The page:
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“The Examined Life”

Lying in the kitchen covered in blankets, feeling coldy and achy – though perhaps it’s just from an energetic zumba class and then a long walk with my grandson – but in any case, I’m only up for reading. The book is “The Examined Life: How we lose and find ourselves,” by psychoanalyst Stephen Grosz. Extremely powerful and highly recommended. It’s a casebook book – a series of very short chapters about cases the doctor has encountered, troubled people and what changed for them during analysis. So moving that at the end of one story, I burst into tears and had to stop reading.

He described a very difficult case, a 9-year old boy who was profoundly disturbed and angry, kept spitting at the doctor during sessions. Finally the doctor had to seek help from another doctor to figure out what was not working. The expert in child behaviour suggested that the little boy needed to provoke anger in order not to allow in sadness. That if the doctor was angry, it meant that he believed the boy could behave differently and change, rather than admitting, with sadness, that the boy’s brain does not work like other brains, for them both to feel that sadness.

The boy finally admits to the doctor that he feels he is broken, and he stops spitting. He ends up living in the country with one of his sisters and working in a mailroom. The doctor writes:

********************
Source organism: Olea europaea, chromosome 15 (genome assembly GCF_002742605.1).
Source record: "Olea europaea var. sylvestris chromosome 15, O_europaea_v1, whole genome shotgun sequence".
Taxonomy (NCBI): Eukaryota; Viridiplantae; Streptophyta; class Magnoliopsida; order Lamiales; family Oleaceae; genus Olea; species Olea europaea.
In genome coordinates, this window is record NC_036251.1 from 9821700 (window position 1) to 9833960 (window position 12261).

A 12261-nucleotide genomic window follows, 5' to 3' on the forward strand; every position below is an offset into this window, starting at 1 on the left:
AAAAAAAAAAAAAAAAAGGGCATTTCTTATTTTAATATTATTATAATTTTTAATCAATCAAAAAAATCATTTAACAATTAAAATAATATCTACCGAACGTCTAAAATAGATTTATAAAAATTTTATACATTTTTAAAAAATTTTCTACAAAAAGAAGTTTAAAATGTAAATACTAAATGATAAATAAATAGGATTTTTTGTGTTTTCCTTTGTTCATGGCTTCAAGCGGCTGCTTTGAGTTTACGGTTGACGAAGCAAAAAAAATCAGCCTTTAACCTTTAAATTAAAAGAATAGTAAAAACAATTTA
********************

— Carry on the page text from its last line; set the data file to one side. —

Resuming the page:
Several times a year, usually when his psychiatrist is away, he rings me. He begins by asking me if I remember when his psychoanalysis began. I say yes. And then he tells me the exact time, the day of the week and the date of our first session. Then he asks me if I remember when his psychoanalysis ended, and I say yes. And then he tells me the exact time, the day of the week and the date of our last session. He’ll tell me that it was a long time ago, “but it was an important time.” Sometimes he tells me about something that has happened to him recently, but more often than not he wants to talk about something that happened to him when he was a boy. And then, just before hanging up, he always asks, “Do you think about me, do you remember what we talked about?” And I always reply, “Yes, I do.”

And I always reply, Yes I do. Those are the words of a good doctor, one who can alleviate suffering as surely as a war medic or an emergency room nurse. I’ve been lucky enough to be blessed with a doctor like that, who thinks about me and remembers what we talk about. A great gift. One of the messages I feel compelled to send into the world is: IT CAN BE FIXED. Your pain can be lessened. When you understand why you feel that way, you feel better.

Sometimes it makes me sad that I can’t fix other people, I can’t “fix” anyone, even, most importantly, my own children. I can just do my best to understand myself and to read really good books and tell you about them.

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About Beth

I began keeping a journal at the age of nine. Nearly fifty years later, I started this online journal, sharing reflections, reviews, updates, and the occasional secret.

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